March 2, 2024

“Planet 9” may have left the solar system billions of years ago

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The research suspected the existence of an undiscovered planet in the solar system influencing Sedna's orbit. However, the search has now failed.

BRITISH COLUMBIA – Astronomers looking for an undiscovered planet? Asteroid Cetna beyond the Kuiper Belt has baffled astronomers since its discovery. Most objects this far away in our solar system are influenced by Neptune. The asteroid, which is probably a dwarf planet, did not come close to the planet. Therefore, it was assumed that an encounter with a large, unknown object “Planet 9” must have fixed Sedna in its orbit. Researchers have searched for this – without success.

Researchers are searching for “Planet 9” that could impact Sedna © UPI Photo/Imago.

Doubts about the theory of an unknown “Planet 9”.

Yukun Huang of the University of British Columbia in Canada doubts that “Planet 9” can even be found. Loud Results of his research This planet is not in our solar system, or at least not anymore. Although it is obvious that larger objects determine Sedna's orbit and the two recently discovered “Cetnoids” may have left the Solar System 4.5 billion years ago.

The researcher tests his theory. If there is no undiscovered “Planet 9”, the orbits of the Cetnoids should be stable for billions of years. They are close enough to the Sun to be unaffected by interstellar currents, while large planets do not influence their orbits.

Computer simulation aims to provide clarity on the origin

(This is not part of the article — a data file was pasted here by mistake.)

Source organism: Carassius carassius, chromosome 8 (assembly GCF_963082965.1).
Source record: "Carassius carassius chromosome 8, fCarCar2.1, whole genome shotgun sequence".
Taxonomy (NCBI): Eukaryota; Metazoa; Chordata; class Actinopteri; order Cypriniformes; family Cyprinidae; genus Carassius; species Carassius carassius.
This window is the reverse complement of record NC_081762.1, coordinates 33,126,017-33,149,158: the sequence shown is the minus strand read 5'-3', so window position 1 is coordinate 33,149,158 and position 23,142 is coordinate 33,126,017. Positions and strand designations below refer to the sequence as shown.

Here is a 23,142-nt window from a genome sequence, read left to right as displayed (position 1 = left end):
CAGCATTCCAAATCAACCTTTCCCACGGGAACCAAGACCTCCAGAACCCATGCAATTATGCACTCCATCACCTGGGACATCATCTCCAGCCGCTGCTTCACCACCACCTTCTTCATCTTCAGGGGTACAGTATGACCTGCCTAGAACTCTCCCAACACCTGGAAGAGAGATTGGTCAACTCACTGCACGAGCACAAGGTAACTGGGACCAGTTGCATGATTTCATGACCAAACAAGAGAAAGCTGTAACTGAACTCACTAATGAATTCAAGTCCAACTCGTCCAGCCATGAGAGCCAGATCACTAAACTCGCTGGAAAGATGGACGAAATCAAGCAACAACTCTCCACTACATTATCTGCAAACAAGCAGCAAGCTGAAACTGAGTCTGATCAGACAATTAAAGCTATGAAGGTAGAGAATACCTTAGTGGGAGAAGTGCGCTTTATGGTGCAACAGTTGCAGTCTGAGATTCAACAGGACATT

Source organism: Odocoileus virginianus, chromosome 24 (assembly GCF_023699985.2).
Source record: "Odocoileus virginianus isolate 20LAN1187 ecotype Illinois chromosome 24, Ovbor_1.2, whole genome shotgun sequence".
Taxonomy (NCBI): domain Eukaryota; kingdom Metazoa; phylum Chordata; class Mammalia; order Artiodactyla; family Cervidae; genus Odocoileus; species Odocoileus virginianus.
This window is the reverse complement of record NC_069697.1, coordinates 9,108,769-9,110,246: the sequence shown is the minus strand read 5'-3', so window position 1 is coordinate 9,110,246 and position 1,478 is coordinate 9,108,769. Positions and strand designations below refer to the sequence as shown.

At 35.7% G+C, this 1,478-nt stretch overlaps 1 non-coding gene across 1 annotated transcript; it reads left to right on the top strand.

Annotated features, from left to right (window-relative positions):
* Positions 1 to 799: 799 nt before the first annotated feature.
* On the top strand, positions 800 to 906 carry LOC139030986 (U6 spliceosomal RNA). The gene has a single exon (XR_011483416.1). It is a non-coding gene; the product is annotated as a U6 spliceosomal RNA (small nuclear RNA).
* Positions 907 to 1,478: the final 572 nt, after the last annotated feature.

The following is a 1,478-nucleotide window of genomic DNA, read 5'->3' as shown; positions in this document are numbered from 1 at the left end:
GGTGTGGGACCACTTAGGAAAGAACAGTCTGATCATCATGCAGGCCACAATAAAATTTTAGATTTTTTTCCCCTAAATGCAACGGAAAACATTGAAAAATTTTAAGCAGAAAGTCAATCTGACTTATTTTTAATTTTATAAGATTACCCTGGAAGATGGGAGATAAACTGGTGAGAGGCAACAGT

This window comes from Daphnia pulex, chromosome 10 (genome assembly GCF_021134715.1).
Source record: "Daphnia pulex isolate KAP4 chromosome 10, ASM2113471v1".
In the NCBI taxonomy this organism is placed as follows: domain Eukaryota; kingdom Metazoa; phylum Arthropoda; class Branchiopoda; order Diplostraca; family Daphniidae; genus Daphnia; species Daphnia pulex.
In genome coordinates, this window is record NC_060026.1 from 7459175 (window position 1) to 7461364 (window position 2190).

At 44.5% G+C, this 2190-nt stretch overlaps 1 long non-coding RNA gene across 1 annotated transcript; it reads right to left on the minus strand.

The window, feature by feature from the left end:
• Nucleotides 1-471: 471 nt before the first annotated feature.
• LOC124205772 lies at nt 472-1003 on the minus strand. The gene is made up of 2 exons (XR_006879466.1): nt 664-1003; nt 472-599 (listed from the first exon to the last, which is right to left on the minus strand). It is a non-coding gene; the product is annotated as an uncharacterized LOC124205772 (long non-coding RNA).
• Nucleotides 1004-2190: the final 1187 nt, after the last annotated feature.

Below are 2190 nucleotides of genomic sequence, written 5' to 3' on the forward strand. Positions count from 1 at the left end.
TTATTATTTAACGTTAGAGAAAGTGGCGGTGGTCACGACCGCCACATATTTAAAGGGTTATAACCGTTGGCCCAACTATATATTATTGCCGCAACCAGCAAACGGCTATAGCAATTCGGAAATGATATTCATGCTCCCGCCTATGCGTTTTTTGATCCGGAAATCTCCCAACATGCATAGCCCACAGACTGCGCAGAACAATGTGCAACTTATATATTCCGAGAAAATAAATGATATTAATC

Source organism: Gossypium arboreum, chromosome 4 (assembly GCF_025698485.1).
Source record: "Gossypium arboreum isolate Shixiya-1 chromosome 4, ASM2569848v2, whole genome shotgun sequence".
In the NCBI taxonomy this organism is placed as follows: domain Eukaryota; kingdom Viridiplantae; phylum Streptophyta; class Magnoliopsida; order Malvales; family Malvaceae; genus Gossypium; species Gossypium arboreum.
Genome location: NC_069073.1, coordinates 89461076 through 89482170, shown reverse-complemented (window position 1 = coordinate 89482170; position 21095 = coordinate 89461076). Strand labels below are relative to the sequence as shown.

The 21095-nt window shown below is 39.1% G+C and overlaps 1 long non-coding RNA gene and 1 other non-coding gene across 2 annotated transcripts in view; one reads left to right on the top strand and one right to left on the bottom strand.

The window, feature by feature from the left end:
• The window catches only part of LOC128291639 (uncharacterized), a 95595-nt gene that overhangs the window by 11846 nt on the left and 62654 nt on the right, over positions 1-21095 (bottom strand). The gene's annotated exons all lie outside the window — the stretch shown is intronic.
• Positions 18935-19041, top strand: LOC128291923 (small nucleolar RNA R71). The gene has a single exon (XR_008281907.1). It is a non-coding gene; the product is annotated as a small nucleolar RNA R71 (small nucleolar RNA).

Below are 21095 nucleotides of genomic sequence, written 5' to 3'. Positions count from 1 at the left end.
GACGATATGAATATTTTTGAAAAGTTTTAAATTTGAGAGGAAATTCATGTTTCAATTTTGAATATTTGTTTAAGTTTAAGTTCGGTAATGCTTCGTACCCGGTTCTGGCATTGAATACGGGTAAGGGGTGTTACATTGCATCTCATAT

Using computer simulations, Huang recreated the universe as it was billions of years ago. Shortly after the birth of the Solar System, the three Cetnoids show a strong similarity. Their perihelion, the point in their orbits closest to the Sun, were all at the same longitude. The obverse lines of lines connecting perihelion, sun and aphelion were almost identical.

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Trans-Neptunian object Cetna Solar System Kuiper Solar System
The position of the trans-Neptunian object Cedna in our Solar System © UPI Photo/Imago

Not “Planet 9”, but an event responsible for Cedna's orbit?

All these similarities are indicative of a specific event 4 billion years ago that set the celestial bodies in their orbits. It also suggests that nothing has disturbed their orbit since then. According to Huang's research, it is impossible to find an undiscovered planet in our solar system that is responsible for the Cetnoid orbit.

Huang says it is a primordial planet that does not orbit the center of the galaxy rather than the Sun. But there is also the possibility that a star from the Sun's birth cluster could influence the orbit. As more Cetnoids are discovered, their orbits will also be traced over time to test the theory of an event. Recently, attempts have been made to explain the motions in the Kuiper Belt using gravity theory.